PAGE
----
Product Lifecycle Management Automation Vital to Innovation

However, only half of consumer firms effectively apply it, according to Aberdeen


However, only half of consumer firms effectively apply it, according to Aberdeen

Boston — July 26, 2004 — Consumer product manufacturers that automate product development processes with integrated product data management, project management and analytical tools outperform peers in development cycle times and new product costs, quality, revenues and profits, according to a new Aberdeen Group study.

Based on a survey of design, development and operations executives at more than 215 consumer products companies, Aberdeen found that product lifecycle management (PLM) technologies delivered such benefits to users as increased revenue contribution of new products, reduced product costs by more than 17 percent, shrunk design cycles by more than 25 percent, reduced time-to-volume cycles by more than 10 percent, improved part reuse by more than 30 percent, and increased engineering productivity by more than 15 percent.

Aberdeen's "Product Development in the Consumer Industries Benchmark" study also found that companies using PLM technologies reported 12 times fewer product defects and 14 times fewer product recalls than non-users. However, only about half of all consumer companies have effectively leveraged PLM technologies to date.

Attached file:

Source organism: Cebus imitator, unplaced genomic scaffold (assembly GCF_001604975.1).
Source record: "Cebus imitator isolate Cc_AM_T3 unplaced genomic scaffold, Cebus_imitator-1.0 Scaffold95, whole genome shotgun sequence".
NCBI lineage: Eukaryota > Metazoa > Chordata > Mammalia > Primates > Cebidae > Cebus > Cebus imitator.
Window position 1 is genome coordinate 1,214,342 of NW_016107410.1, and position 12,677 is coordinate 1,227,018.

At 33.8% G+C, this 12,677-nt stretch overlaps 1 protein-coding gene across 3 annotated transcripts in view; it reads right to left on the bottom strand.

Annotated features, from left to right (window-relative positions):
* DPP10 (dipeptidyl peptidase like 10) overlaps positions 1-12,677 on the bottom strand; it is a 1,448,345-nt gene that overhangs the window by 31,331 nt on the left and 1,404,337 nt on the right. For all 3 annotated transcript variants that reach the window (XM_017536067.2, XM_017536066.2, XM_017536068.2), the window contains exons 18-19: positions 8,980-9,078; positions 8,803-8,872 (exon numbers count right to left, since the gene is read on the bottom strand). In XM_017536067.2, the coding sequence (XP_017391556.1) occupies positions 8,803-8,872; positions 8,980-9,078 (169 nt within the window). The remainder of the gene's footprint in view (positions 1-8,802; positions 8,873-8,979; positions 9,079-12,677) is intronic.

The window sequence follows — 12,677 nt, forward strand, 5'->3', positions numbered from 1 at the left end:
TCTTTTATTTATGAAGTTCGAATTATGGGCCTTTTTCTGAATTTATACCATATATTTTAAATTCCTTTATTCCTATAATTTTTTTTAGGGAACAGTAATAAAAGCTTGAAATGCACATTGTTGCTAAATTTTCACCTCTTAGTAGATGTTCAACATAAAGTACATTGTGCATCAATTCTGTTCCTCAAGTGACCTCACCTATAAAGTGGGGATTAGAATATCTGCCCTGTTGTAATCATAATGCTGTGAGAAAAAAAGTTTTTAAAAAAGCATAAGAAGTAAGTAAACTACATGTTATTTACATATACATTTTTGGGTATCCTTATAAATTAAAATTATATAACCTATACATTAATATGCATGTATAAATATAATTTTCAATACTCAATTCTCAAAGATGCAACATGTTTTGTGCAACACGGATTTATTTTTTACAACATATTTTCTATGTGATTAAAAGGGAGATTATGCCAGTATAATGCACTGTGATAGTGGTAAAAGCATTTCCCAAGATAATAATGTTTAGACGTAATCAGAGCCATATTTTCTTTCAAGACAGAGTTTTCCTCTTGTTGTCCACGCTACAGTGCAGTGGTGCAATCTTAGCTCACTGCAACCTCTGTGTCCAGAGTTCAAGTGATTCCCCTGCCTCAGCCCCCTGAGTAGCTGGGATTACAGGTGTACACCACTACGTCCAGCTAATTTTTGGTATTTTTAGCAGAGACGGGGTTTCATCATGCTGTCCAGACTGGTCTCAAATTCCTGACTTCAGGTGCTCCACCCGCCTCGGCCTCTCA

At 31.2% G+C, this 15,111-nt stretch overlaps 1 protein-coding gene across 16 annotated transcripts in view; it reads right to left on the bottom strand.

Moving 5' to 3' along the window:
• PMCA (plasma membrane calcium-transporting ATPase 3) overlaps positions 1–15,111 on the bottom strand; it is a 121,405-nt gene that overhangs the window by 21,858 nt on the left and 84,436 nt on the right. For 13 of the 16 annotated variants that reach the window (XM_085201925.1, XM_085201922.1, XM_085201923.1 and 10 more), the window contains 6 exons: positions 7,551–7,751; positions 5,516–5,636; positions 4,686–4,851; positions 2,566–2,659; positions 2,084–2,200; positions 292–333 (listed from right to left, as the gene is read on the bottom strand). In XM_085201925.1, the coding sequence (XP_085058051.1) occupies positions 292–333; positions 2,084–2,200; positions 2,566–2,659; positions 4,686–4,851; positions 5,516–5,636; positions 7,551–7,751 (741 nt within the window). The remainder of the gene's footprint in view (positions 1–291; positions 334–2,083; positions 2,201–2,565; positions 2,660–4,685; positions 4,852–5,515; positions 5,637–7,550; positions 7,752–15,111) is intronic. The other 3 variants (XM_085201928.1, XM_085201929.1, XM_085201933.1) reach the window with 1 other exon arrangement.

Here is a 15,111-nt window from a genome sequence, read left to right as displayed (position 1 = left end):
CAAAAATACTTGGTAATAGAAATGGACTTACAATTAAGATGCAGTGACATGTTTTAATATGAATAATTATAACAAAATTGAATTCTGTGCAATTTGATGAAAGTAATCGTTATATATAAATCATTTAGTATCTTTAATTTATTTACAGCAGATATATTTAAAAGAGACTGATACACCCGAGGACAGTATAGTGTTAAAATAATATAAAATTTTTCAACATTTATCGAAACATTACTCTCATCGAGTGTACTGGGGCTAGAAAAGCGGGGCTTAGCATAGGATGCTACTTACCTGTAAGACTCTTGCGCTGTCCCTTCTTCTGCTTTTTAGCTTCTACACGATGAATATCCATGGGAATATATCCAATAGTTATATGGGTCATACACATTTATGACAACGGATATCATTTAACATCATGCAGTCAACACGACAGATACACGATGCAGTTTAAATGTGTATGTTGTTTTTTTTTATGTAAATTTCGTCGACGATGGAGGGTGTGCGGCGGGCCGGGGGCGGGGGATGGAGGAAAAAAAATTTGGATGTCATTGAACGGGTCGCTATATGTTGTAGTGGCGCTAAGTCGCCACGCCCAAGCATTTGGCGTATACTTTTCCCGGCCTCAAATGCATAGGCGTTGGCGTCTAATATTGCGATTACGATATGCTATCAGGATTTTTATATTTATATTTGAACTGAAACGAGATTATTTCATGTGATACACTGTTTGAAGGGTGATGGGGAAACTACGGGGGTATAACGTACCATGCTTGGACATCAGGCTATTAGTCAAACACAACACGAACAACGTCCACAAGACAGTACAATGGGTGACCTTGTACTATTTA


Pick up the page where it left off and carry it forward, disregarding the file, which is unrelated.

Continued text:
"Our study identified PLM automation as the most effective, and least used, ever for product development improvements," said Tim Minahan, Aberdeen's senior vice president of supply chain research and author of the report. "Considering the limited penetration of these technologies within the consumer sector, PLM automation can be a competitive weapon for product innovation and competitive differentiation for consumer companies."

The study identified the following as the PLM technologies consumer firms have prioritized for investment within the next two years: product data management, product costing, project and program management, and visualization.

Other areas identified for technology investment include manufacturing design and simulation, sourcing, and artwork and packaging design management. Technology investment priorities varied by industry.

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